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  1. U.S. Department of Health and Human Services. The Health Consequences of Involuntary Exposure to Tobacco Smoke: A Report of the Surgeon Generalexternal icon. Atlanta: U.S. Department of Health and Human Services, Centers for Disease Control and Prevention, National Center for Chronic Disease Prevention and Health Promotion, Office on Smoking and Health, 2006 [accessed 2017 Jan 11].

You wouldn’t accept anything deadly being added to your food, so why accept the chemicals secondhand smoke brings your way?

Nickle

cast irons

Cumene

high octane motor fuel

Arsenic

rat poison

Benzene

gasoline

Cadmium

battery acid

Nicotine

insecticides 

Ammonia

household cleaners

Hexamine

lighter fluid

Chromium

stainless steel

Methanol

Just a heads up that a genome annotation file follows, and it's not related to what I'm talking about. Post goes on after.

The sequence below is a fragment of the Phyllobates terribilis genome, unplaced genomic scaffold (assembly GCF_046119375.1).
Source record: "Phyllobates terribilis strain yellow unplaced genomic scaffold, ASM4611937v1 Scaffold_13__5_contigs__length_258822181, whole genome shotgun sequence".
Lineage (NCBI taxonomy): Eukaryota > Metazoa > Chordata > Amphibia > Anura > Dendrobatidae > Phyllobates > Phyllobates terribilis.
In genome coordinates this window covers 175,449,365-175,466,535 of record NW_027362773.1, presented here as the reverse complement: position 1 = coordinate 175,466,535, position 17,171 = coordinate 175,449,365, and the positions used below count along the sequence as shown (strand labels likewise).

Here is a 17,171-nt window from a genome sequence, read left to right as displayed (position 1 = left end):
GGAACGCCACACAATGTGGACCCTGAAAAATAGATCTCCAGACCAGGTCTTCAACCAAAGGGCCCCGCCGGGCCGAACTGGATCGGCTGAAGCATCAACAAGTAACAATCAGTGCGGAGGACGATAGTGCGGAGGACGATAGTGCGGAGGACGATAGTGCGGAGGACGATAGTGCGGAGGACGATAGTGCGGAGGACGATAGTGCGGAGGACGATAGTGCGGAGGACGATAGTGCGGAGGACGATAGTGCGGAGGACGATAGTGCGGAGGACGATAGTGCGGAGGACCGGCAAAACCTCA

fuel

Beryllium

welding electrodes

Polonium-210

radioactive uranium ore

Nitrosamines

Pesticides

1,3-Butadiene

rubber tires

Acetaldehyde

disinfectants

Formaldehyde

embalming fluid

Vinyl Chloride

hazardous waste sites

Ethylene Oxide

antifreeze

Sources: 

--U.S. Department of Health and Human Services. The Health Consequences of Smoking—50 Years of Progress: A Report of the Surgeon General, 2014. 

--U.S. Department of Health and Human Services. How Tobacco Smoke Causes Disease: The Biology and Behavioral Basis for Smoking-Attributable Disease: A Report of the Surgeon General. 

--National Toxicology Program. Tobacco-Related Exposures. In: Report on Carcinogens. Fourteenth Edition. U.S. Department of Health and Human Services, Public Health Service, National Toxicology Program.

Secondhand smoke contains thousands of chemicals, 69 of which can cause cancer. 1

Nonsmokers exposed to secondhand smoke at work increase their lung cancer risk by 20–30%. 1

Secondhand smoke has killed 2.5 million non-smokers since 1964. 1